“What are you going to be for Halloween?” I was more in touch before the pandemic. I really miss being able to pop in, although I am so proud of the school for staying open safely this year. It can be done.

      • Understood Laurie! And truthfully I may be remembering my son’s grade school Halloweens more than his pre-school ones.

        And I’m surely grateful that back then we found a pre-school that was warm and nurturing – much like your Cherry School with a wonderful director much like you.

  3. John Shutkin says:

    Terrific story, Laurie, and so very true. As you can imagine, Bank Street treated holidays very similarly to Cherry Preschool, so all this particularly resonated with me.

    And I must admit that even I did a little (private) eye-rolling at Bank Street’s “no costume” Halloween policy. But I do understand the broader issues involved and the sensitivity of treatment shown by these schools. Plus, there are/were plenty of times and ways to celebrate these holidays as one wishes (or, more likely, as one’s children wished) outside of school and the school day.

    So, while I really love your title, I trust you know that you were not really the Grinch after all. And, indeed, even he turned out to be an OK guy by the end.

    • Laurie Levy says:

      Bank Street was the model of excellence, John. I did feel a bit grinchy, especially when we had to send back Valentine cards or treats sent despite our policy. The teachers would always check to see if they had to do this. I always said yes, and blame me.

  4. Betsy Pfau says:

    Laurie, you made your pre-school a haven for those children and a wonderful, caring place of inclusion. I agree…expressions of love and caring ALL the time, not just on Feb. 14!

  5. Marian says:

    I love this story, Laurie! And I don’t believe you were grinch-like at all and hope the parents learned a lesson. I well remember the paltry number of Valentine cards I received in grade school, when the popular kids had their boxes stuffed to the brim. Interesting what you recall, right? Maybe that’s why I try to minimize my involvement with Valentine’s Day even now.

    • Laurie Levy says:

      Thanks, Marian. I remember how it felt as well, and how counting how many cards you received was a measure of your popularity. For my kids, everyone had to get a card, which didn’t hurt feelings as much but was pretty meaningless.

  6. Suzy says:

    Great story, Laurie! As you saw in mine, I’m not a fan of Valentine’s Day either. In preschool it makes even less sense than in elementary school, although I think the whole card exchange should be eliminated everywhere. You were not being a Grinch, even if some parents thought so at the time. Also, your pictures are fabulous! I think I recognize one of your granddaughters in a couple of them.

    • Laurie Levy says:

      Yes, Suzy, that is my granddaughter Maya (the dancer) who grew up in the preschool. Parents have strong feelings about their kids not missing out on something they had and tend to forget that they were older when they collected Valentine cards at school and that many of them were hurt by not receiving as many as some of their classmates.

  7. Dave Ventre says:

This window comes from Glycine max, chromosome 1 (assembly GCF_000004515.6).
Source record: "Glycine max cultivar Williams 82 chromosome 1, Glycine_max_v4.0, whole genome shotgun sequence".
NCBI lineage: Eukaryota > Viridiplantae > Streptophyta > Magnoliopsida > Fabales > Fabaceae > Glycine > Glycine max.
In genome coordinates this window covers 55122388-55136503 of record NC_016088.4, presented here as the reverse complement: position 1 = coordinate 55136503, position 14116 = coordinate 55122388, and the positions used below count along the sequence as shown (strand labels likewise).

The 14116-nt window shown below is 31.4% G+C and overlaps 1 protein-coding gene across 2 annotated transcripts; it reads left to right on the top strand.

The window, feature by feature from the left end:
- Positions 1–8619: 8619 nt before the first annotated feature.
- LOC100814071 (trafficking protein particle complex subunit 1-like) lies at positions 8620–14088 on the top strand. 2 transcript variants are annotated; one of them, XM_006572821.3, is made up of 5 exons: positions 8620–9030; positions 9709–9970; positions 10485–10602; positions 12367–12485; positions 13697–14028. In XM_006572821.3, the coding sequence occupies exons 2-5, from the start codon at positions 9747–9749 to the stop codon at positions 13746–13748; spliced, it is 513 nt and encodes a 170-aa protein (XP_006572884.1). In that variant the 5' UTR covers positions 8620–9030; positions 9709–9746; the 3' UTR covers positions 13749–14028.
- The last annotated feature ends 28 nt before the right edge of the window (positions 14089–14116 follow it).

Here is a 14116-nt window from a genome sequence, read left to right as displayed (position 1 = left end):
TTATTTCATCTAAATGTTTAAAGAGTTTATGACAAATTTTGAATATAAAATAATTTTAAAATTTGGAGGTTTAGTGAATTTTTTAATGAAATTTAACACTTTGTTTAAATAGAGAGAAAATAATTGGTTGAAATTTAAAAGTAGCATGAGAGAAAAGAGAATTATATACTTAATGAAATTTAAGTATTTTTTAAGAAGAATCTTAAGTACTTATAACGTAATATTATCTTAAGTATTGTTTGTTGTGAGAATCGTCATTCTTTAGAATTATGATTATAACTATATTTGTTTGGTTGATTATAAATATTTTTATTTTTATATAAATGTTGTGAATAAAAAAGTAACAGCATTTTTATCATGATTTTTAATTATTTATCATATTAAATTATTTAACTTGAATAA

Very evocative story for me. In the lower grades in grammar school, we did the mailbox-on-teach-desk thing. I once overheard my teacher telling some classmates to make sure that they put a valentine in my mailbox whether they liked it or not.

    I’m not a fan of the practice!

  8. Khati Hendry says:

    Thanks for this lovely story. You weren’t taking away–you were giving love greater support and freedom. I hope everyone came to see it that way eventually. I’m sure the kids were just as happy and were spared some of the negatives of the “traditional” version of celebration.

    • Laurie Levy says:

      The kids were always fine with covering paper with pink paint and dedicating their creation to a parent or their dog or a teacher or their favorite stuffed animal. They were 3 or 4, and their love was expansive and varied from day to day. It took longer for parents to see the light, and some never did.

  9. Laurie, I decided after the opening paragraphs to read your narrative aloud to my wife (a benefit of the pandemic; we are both at home)! This has hardly ever happened with any Retro story, BTW, but you know that I am also an early childhood educator and I was just LOVING everything you wrote in those opening paragraphs about changing to more developmentally (and culturally) appropriate practices. So I did proceed to read it all aloud, but not without tears coming into my eyes and a lump to my throat. What a great story; but more importantly, what a wonderful and supportive environment you created for those preschoolers!
    As i wipe my tears, I want to tell you another “February story” related to early childhood education. My mentor Lilian Katz, was visiting a preschool when they did (unfortunately) the standard “calendar time.” They counted the days to Washington’s Birthday. And then one of the kids said, “I know it’s his birthday, but he’s not in our class, and I’m not sure if anyone is bringing a cake for him.” Or something like that!

    • Laurie Levy says:

      Oh, Dale, what a great story. I greatly admired Lilian Katz. Calendar was one thing most of my staff could not let go of, despite exchanges like the following:
      If yesterday was Tuesday, today is…
      Friday, January, etc.
      You get what I mean here.

  10. A wonderful perspective on the pleasures of early childhood education, Laurie! And the pictures are heartwarming. All those wonderful, open faces. You’ve delivered us a beautiful valentine portrait of true love. Thanks!